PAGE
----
Before your customers decide to make a purchase, there are several phases they go through. It starts with becoming aware of a need or pain point, how your product satisfies it, and assessing information for making comparisons of value such as price or perks that impact the decision-making process.
Impulse purchases, however, are not so involved. Here you’ll find some tips on how to encourage impulse buying in both online and offline stores.
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#1 – PHYSICAL STORE LAYOUT vs. ECOMMERCE WEBSITE DESIGN
A physical store needs to be visually attractive and the layout well-organized so the customer feels comfortable in spending their time shopping. The traditional brick-and-mortar store should also be sanitary and look completely safe. Debris, dirt, clutter, and tripping or safety hazards, like loose wiring, present an unprofessional and unsafe atmosphere that will discourage relaxed shopping.
In addition to making the surroundings seem visually inviting, you could also make them seem more fresh and pleasant by providing some appealing scents. Fragrance affects us more than we realize, and at an instinctive level so that shoppers will associate your signature fragrance with your brand in an emotionally positive context.
That’s why many retailers utilize scented branding. While candles provide visual appeal and a range of aromas, they should be considered a fire hazard. Even when they aren’t lit they may emit some scent, but keeping candles all over the store isn’t really practical or cost-effective.
With aroma diffusers in your store, however, your customers will associate a smell at your establishment with a pleasing outcome, for instance freshly cut grass with a lawn equipment retailer. These compelling smells will inspire customers to make a purchase without even thinking about it. Human reactions to scent is automatic and highly intuitive.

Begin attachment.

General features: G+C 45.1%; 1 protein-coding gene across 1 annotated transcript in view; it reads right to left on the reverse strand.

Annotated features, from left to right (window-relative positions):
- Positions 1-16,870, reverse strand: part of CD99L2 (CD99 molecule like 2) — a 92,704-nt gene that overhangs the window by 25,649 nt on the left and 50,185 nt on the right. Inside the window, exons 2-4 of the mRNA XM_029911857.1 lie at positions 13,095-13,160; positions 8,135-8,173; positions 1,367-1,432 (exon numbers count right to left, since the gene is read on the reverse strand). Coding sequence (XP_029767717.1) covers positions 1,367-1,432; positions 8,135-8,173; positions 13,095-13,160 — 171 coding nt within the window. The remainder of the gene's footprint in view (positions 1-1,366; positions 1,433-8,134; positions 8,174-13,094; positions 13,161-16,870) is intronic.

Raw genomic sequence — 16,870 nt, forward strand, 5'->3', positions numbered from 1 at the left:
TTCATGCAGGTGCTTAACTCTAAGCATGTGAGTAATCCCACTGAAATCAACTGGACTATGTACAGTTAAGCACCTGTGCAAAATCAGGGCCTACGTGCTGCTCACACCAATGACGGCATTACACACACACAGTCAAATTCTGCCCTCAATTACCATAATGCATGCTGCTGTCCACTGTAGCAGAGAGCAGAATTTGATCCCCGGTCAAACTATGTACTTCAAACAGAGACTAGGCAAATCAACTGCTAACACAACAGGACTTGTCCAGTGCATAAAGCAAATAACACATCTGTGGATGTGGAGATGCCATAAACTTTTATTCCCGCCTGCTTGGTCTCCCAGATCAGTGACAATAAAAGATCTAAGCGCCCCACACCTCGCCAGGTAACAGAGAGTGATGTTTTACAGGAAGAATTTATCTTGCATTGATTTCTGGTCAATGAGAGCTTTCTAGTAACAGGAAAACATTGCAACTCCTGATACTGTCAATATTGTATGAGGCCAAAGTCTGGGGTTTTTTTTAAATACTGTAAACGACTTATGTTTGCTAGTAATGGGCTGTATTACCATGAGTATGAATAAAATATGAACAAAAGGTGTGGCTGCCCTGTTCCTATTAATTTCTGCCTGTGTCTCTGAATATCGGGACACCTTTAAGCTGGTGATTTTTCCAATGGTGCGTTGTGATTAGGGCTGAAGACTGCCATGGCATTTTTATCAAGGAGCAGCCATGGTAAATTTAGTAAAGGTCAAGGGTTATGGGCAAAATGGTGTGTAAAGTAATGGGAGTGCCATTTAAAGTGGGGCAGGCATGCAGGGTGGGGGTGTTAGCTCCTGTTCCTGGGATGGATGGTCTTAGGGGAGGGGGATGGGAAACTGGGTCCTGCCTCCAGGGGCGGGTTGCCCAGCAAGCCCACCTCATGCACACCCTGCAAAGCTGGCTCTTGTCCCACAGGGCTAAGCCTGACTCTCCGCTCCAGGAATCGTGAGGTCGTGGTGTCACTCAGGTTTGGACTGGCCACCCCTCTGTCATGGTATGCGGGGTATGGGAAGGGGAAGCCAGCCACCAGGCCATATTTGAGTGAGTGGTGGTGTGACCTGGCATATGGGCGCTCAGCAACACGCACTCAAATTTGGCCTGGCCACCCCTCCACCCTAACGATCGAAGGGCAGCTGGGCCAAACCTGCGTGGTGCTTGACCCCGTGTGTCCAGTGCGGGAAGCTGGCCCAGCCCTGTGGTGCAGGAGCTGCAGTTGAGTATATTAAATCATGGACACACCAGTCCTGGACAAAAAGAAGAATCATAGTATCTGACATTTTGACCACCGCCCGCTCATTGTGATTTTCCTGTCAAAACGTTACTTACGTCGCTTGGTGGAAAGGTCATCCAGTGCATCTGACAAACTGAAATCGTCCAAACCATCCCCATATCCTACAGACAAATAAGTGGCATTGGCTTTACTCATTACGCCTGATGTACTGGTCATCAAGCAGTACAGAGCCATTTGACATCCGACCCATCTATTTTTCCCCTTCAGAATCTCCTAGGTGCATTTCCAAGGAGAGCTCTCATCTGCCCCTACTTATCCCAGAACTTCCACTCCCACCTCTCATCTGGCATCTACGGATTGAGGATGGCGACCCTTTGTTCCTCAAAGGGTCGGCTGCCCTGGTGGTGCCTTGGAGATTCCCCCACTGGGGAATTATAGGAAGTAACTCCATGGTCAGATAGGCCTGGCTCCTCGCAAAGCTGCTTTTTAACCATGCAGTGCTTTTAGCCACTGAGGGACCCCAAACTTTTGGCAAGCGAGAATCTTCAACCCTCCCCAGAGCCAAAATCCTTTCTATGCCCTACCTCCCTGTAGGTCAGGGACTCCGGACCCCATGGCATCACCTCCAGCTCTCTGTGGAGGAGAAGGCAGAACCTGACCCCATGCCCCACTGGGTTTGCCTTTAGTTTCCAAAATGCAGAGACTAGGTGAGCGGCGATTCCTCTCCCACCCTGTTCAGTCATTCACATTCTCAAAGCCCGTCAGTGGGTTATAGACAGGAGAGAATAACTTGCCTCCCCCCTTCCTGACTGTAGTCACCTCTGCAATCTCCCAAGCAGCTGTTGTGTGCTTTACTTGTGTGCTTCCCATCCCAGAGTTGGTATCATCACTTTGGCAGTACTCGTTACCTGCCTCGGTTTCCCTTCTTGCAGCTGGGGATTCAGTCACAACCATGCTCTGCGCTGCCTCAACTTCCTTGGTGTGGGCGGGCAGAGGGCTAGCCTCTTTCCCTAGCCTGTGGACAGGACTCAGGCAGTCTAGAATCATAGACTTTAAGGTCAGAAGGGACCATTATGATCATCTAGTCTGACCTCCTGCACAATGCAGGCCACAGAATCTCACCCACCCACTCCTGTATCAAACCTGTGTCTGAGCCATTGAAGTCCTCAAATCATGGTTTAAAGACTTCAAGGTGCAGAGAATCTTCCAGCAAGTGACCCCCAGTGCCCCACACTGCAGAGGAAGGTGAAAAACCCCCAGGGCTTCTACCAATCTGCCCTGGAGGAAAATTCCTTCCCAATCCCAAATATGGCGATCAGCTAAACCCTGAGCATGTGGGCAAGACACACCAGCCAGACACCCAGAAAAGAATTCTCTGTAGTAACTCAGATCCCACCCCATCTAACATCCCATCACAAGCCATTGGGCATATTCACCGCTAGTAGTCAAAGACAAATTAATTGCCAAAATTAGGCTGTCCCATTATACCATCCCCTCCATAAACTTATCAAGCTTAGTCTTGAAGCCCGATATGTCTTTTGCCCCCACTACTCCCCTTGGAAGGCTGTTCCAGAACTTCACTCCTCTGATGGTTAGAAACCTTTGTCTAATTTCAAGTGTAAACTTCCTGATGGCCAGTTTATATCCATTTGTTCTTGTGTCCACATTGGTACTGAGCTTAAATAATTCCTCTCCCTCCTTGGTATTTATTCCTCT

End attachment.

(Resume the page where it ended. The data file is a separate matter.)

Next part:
Just as in a physical store, an ecommerce site needs to be attractively designed and logically ordered. Customers should have no trouble in searching your line of products. That’s where “webmospherics” are concerned. It’s a term that refers to website attributes that impel the customer through the buying experience without too many considerations or distractions. This includes features like one-touch checkout, appealing photos as product links, and search and filter capabilities.
Creating a positive environment on your website is just as important to encourage online shopping as it is in a physical store. Optimizing your site for smartphone shoppers is important to boosting sales, as that is where millions of consumers are doing their shopping. A mobile-responsive website is programmed to adapt to any device that accesses it in order to provide the best shopper experience.
#2 BE STRATEGIC ABOUT CHOOSING IMPULSE PRODUCTS AND THEIR POSITIONING
In either physical or ecommerce stores, product displays and placement should be simple and intuitive. If customers have to stop and think about what they’re looking at, impulse buying is restricted. Impulse items should be small and inexpensive so they don’t represent an imposing financial choice.